The second phase of H2Pipe, a joint industry project (JIP) to create a new code for the design, re-qualification, construction, and operation of offshore pipelines to transport hydrogen — either pure or blended with natural gas — is now being launched by DNV, the world’s leading independent energy expert and assurance provider.
According to DNV’s Hydrogen Forecast to 2050, reusing natural gas pipeline networks for hydrogen transportation is predicted to cost less than 35% of what it would to create new ones, with the percentage reaching 80% in some areas.
The finest potential balance between safety and cost-effectiveness is needed for a large-scale deployment of hydrogen transport through pipelines. For the best design of newly constructed pipelines and the evaluation of the requalification of existing infrastructures, as well as a better understanding of the true design constraints, it is imperative to produce more accurate, dependable, and potentially less conservative code requirements.
However, at the moment, offshore pipeline standards do not adequately address the transport of hydrogen or hydrogen blends through offshore pipelines. Industry participants are investigating ways to transport hydrogen as an additive or replacement for natural gas. Hydrogen is a listed transport product in the DNV standard for underwater pipeline systems (DNV-ST-F101), however extra factors must be taken into account to reach the goal safety level for greater hydrogen use. The potential negative impact of hydrogen on carbon steels’ resistance to cracking is particularly concerning in this regard. It is crucial to update the standard in order to achieve design and material specifications that do not compromise pipeline integrity and safety in order to facilitate the adoption of hydrogen as an energy carrier.
DNV began the first phase of H2Pipe in 2021 to address these issues. An initial test program investigating potential degradation of steel pipe mechanical properties was conducted to close knowledge gaps, explore various test parameters as a prelude, and reduce the number of variables for the primary test program anticipated for Phase 2. Participants received the first version of the guideline during the same year. The standard is currently at a high level, and more effort is required to create acceptance criteria with more precise details.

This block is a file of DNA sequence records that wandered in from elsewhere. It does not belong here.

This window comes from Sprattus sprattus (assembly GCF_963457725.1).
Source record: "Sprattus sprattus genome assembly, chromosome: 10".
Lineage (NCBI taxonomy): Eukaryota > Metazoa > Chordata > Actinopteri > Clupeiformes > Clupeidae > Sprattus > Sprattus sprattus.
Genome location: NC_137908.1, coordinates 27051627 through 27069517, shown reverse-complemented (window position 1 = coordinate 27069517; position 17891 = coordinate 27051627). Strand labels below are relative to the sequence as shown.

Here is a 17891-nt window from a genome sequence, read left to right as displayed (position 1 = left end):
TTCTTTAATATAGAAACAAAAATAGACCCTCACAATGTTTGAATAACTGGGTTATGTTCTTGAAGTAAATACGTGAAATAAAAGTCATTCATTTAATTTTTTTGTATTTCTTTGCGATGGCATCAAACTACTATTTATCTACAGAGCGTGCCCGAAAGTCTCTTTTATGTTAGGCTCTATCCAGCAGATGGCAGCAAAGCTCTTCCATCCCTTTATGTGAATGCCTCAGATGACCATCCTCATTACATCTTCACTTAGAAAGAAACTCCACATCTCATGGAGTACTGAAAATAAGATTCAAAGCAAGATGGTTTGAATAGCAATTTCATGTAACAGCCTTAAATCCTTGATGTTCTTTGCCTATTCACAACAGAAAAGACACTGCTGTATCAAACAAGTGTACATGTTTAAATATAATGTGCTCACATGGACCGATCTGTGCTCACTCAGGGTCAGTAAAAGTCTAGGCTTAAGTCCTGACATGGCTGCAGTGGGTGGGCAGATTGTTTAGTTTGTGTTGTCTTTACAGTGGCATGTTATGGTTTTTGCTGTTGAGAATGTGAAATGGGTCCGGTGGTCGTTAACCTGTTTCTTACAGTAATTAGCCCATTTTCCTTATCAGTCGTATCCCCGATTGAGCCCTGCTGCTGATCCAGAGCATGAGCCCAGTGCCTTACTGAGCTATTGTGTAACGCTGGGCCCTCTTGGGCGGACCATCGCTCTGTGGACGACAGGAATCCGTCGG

H2Pipe’s Phase 2 is scheduled to begin in Q1 2023 and last for two years. It will include a thorough experimental test program to improve knowledge of the mechanisms regulating hydrogen embrittlement and how hydrogen impacts the material integrity of the line pipe. Phase 2 will include objectives including a feasibility level design of offshore hydrogen pipes and a risk assessment study to look at safety elements of offshore hydrogen pipelines in addition to the experimental test campaign. A thorough directive providing precise advice for use in the design and re-purposing of offshore pipes for hydrogen transport is anticipated as the main output of Phase 2 of the JIP.
Hydrogen is utilized as a type of chemical energy storage, which helps balance out the fluctuation in power generation from intermittent renewable sources like wind and solar PV, while being less effective as an energy transporter than electricity.
Energy storage is crucial for reducing reliance on fossil fuels and is required to control demand and supply dynamics to prevent grid stress. Particularly in hard-to-abate industries (difficult or impossible to electrify) like aviation, shipping, and high-heat industrial operations, hydrogen is badly needed as a low-carbon energy carrier. In some nations, like the UK, it is also less expensive to transport hydrogen to end consumers through the current gas distribution networks than it is to switch all of the population to electricity. As a result, low-carbon hydrogen is anticipated to contribute significantly to the decarbonization of numerous industries in order to combat climate change.
According to DNV’s 2022 Hydrogen Forecast to 2050, hydrogen must supply 15% of global energy consumption by the middle of the century in order to satisfy the goals of the Paris Agreement. From now until 2050, the cost of manufacturing hydrogen for energy purposes will total USD 6.8 trillion, with an additional USD 180 billion spent on hydrogen pipelines and USD 530 billion spent on the construction and operation of ammonia terminals.
Phase 2 will begin in late March 2023 and is open to additional partners.